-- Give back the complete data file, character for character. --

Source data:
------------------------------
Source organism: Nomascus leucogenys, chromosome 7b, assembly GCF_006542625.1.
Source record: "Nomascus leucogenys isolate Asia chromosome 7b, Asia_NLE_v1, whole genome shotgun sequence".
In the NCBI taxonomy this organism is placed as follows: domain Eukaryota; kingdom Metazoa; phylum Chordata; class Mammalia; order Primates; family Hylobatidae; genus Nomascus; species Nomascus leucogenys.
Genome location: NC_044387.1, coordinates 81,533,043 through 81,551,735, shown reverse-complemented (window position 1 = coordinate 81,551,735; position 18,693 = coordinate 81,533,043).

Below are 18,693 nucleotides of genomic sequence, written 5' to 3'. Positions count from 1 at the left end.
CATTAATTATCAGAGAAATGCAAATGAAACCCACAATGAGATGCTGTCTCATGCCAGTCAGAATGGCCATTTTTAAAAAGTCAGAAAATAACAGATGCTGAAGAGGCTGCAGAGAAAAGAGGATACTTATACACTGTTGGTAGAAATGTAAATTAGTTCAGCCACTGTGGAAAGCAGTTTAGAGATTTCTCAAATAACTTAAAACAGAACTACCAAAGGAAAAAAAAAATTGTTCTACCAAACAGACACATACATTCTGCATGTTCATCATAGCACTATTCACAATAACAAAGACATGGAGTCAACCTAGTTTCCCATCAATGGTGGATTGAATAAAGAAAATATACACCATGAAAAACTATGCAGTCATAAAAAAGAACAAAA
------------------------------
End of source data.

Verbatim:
Source organism: Nomascus leucogenys, chromosome 7b, assembly GCF_006542625.1.
Source record: "Nomascus leucogenys isolate Asia chromosome 7b, Asia_NLE_v1, whole genome shotgun sequence".
In the NCBI taxonomy this organism is placed as follows: domain Eukaryota; kingdom Metazoa; phylum Chordata; class Mammalia; order Primates; family Hylobatidae; genus Nomascus; species Nomascus leucogenys.
Genome location: NC_044387.1, coordinates 81,533,043 through 81,551,735, shown reverse-complemented (window position 1 = coordinate 81,551,735; position 18,693 = coordinate 81,533,043).

Below are 18,693 nucleotides of genomic sequence, written 5' to 3'. Positions count from 1 at the left end.
CATTAATTATCAGAGAAATGCAAATGAAACCCACAATGAGATGCTGTCTCATGCCAGTCAGAATGGCCATTTTTAAAAAGTCAGAAAATAACAGATGCTGAAGAGGCTGCAGAGAAAAGAGGATACTTATACACTGTTGGTAGAAATGTAAATTAGTTCAGCCACTGTGGAAAGCAGTTTAGAGATTTCTCAAATAACTTAAAACAGAACTACCAAAGGAAAAAAAAAATTGTTCTACCAAACAGACACATACATTCTGCATGTTCATCATAGCACTATTCACAATAACAAAGACATGGAGTCAACCTAGTTTCCCATCAATGGTGGATTGAATAAAGAAAATATACACCATGAAAAACTATGCAGTCATAAAAAAGAACAAAA